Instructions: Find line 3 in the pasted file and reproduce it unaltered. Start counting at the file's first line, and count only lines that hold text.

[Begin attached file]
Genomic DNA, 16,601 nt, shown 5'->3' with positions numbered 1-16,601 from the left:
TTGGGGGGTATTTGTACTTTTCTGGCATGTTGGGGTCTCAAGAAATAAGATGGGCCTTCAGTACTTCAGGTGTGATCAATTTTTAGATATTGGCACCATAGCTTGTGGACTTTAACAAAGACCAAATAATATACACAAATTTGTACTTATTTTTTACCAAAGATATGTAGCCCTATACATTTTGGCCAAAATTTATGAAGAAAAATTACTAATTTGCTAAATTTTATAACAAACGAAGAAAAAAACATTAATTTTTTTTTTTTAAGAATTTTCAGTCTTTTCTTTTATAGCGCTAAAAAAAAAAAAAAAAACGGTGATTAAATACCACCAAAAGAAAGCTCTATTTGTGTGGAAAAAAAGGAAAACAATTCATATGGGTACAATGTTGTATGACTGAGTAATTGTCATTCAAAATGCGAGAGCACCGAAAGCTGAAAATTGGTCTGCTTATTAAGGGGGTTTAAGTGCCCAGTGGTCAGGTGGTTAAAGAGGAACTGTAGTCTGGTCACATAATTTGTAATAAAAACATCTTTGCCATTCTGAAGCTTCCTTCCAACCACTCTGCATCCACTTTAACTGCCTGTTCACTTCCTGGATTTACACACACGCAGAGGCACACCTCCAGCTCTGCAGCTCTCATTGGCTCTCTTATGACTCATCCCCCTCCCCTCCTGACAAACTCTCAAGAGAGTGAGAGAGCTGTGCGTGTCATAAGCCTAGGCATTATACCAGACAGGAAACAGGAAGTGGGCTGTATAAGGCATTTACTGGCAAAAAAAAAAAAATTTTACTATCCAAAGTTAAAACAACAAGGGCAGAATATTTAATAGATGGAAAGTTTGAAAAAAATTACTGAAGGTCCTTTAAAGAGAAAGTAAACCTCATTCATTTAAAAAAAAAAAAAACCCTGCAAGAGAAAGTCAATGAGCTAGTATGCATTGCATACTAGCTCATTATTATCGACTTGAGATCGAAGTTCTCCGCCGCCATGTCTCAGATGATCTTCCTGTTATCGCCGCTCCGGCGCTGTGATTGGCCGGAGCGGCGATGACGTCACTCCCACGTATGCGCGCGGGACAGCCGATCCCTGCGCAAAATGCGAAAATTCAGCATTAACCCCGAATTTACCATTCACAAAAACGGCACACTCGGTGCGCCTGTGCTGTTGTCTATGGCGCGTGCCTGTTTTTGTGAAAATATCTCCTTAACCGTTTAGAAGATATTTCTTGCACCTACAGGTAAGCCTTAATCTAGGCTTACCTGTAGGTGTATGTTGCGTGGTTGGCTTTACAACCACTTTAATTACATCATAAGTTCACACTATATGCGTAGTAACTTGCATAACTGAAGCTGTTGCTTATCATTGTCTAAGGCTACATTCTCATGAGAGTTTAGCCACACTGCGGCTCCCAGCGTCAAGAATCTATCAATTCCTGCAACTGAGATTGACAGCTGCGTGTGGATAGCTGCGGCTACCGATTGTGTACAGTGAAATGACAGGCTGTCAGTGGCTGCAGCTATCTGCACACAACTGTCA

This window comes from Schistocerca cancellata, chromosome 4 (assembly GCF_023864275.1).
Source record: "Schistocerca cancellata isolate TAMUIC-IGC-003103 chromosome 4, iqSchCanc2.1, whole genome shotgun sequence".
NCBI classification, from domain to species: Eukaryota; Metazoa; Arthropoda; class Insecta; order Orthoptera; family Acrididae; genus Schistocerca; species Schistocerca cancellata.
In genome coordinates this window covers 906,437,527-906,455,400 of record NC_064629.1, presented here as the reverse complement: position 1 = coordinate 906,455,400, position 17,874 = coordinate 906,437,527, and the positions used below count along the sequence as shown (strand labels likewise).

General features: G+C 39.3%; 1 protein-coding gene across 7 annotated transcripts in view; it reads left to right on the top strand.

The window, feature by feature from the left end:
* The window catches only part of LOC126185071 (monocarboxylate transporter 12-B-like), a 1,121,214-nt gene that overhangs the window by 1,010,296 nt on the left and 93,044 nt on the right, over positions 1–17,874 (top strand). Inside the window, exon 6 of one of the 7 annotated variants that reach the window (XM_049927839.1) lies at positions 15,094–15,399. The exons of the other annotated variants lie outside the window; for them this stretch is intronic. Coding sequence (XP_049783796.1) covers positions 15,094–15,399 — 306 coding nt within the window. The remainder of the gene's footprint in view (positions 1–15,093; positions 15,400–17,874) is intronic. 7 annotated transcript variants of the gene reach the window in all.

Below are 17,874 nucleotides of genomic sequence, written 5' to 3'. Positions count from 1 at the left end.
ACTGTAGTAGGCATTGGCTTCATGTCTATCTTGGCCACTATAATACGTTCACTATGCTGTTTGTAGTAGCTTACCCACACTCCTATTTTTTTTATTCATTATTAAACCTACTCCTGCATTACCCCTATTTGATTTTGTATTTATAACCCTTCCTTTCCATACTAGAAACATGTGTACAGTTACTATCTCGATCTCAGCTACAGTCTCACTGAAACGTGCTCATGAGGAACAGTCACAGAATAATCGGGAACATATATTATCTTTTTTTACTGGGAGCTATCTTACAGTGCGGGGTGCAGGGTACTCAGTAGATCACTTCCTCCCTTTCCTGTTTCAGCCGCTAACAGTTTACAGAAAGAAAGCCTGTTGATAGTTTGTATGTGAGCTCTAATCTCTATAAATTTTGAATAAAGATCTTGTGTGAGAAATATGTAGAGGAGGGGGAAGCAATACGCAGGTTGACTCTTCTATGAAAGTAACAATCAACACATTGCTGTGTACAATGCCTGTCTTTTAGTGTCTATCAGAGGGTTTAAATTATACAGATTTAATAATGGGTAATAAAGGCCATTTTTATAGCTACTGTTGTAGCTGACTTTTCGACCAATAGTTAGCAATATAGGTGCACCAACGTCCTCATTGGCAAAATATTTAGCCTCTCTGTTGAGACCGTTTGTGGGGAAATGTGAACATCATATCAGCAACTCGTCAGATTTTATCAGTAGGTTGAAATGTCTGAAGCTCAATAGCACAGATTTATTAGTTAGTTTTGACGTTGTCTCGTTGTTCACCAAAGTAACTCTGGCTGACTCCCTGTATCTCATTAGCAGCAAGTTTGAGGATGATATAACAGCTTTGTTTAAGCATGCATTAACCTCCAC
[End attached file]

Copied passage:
This window comes from Schistocerca cancellata, chromosome 4 (assembly GCF_023864275.1).